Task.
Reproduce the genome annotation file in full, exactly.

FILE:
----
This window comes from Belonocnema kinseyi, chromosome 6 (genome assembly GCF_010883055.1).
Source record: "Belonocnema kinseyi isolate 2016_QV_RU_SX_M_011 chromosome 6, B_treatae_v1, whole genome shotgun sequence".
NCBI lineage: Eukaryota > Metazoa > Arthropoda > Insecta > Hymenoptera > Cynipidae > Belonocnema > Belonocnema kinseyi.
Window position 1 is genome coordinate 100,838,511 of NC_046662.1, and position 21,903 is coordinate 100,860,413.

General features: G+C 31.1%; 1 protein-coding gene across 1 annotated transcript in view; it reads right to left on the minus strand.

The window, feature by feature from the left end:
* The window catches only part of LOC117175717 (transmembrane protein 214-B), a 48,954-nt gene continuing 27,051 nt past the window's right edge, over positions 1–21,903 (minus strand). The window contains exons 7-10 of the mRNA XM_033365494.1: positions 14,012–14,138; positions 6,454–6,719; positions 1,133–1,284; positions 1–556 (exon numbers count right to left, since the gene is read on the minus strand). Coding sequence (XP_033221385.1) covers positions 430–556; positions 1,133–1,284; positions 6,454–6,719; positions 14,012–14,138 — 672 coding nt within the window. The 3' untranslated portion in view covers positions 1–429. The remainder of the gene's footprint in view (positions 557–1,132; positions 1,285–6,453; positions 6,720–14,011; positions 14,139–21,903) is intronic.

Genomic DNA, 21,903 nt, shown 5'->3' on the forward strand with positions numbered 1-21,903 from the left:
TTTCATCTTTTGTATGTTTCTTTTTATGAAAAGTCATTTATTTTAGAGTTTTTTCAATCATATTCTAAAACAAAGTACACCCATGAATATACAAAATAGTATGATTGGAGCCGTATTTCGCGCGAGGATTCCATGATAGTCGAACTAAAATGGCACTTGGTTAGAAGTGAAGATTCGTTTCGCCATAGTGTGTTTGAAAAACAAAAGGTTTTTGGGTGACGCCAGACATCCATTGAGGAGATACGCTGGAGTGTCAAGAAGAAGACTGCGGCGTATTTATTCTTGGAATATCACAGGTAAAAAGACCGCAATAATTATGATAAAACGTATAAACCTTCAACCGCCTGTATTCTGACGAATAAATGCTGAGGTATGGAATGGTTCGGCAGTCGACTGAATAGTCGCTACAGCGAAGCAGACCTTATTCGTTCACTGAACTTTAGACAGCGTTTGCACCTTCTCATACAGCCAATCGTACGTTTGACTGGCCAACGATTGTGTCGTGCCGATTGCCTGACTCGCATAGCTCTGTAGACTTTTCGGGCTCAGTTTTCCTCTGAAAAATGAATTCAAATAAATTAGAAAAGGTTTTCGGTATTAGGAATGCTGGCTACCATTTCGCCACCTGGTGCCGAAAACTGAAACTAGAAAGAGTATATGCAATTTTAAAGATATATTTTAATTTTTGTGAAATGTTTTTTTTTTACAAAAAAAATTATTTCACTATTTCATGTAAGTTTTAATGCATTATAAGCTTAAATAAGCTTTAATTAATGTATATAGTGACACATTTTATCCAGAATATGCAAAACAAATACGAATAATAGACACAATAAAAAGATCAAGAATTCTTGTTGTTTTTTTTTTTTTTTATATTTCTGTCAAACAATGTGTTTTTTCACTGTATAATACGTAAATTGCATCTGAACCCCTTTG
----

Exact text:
This window comes from Belonocnema kinseyi, chromosome 6 (genome assembly GCF_010883055.1).
Source record: "Belonocnema kinseyi isolate 2016_QV_RU_SX_M_011 chromosome 6, B_treatae_v1, whole genome shotgun sequence".
NCBI lineage: Eukaryota > Metazoa > Arthropoda > Insecta > Hymenoptera > Cynipidae > Belonocnema > Belonocnema kinseyi.
Window position 1 is genome coordinate 100,838,511 of NC_046662.1, and position 21,903 is coordinate 100,860,413.

General features: G+C 31.1%; 1 protein-coding gene across 1 annotated transcript in view; it reads right to left on the minus strand.

The window, feature by feature from the left end:
* The window catches only part of LOC117175717 (transmembrane protein 214-B), a 48,954-nt gene continuing 27,051 nt past the window's right edge, over positions 1–21,903 (minus strand). The window contains exons 7-10 of the mRNA XM_033365494.1: positions 14,012–14,138; positions 6,454–6,719; positions 1,133–1,284; positions 1–556 (exon numbers count right to left, since the gene is read on the minus strand). Coding sequence (XP_033221385.1) covers positions 430–556; positions 1,133–1,284; positions 6,454–6,719; positions 14,012–14,138 — 672 coding nt within the window. The 3' untranslated portion in view covers positions 1–429. The remainder of the gene's footprint in view (positions 557–1,132; positions 1,285–6,453; positions 6,720–14,011; positions 14,139–21,903) is intronic.

Genomic DNA, 21,903 nt, shown 5'->3' on the forward strand with positions numbered 1-21,903 from the left:
TTTCATCTTTTGTATGTTTCTTTTTATGAAAAGTCATTTATTTTAGAGTTTTTTCAATCATATTCTAAAACAAAGTACACCCATGAATATACAAAATAGTATGATTGGAGCCGTATTTCGCGCGAGGATTCCATGATAGTCGAACTAAAATGGCACTTGGTTAGAAGTGAAGATTCGTTTCGCCATAGTGTGTTTGAAAAACAAAAGGTTTTTGGGTGACGCCAGACATCCATTGAGGAGATACGCTGGAGTGTCAAGAAGAAGACTGCGGCGTATTTATTCTTGGAATATCACAGGTAAAAAGACCGCAATAATTATGATAAAACGTATAAACCTTCAACCGCCTGTATTCTGACGAATAAATGCTGAGGTATGGAATGGTTCGGCAGTCGACTGAATAGTCGCTACAGCGAAGCAGACCTTATTCGTTCACTGAACTTTAGACAGCGTTTGCACCTTCTCATACAGCCAATCGTACGTTTGACTGGCCAACGATTGTGTCGTGCCGATTGCCTGACTCGCATAGCTCTGTAGACTTTTCGGGCTCAGTTTTCCTCTGAAAAATGAATTCAAATAAATTAGAAAAGGTTTTCGGTATTAGGAATGCTGGCTACCATTTCGCCACCTGGTGCCGAAAACTGAAACTAGAAAGAGTATATGCAATTTTAAAGATATATTTTAATTTTTGTGAAATGTTTTTTTTTTACAAAAAAAATTATTTCACTATTTCATGTAAGTTTTAATGCATTATAAGCTTAAATAAGCTTTAATTAATGTATATAGTGACACATTTTATCCAGAATATGCAAAACAAATACGAATAATAGACACAATAAAAAGATCAAGAATTCTTGTTGTTTTTTTTTTTTTTTATATTTCTGTCAAACAATGTGTTTTTTCACTGTATAATACGTAAATTGCATCTGAACCCCTTTG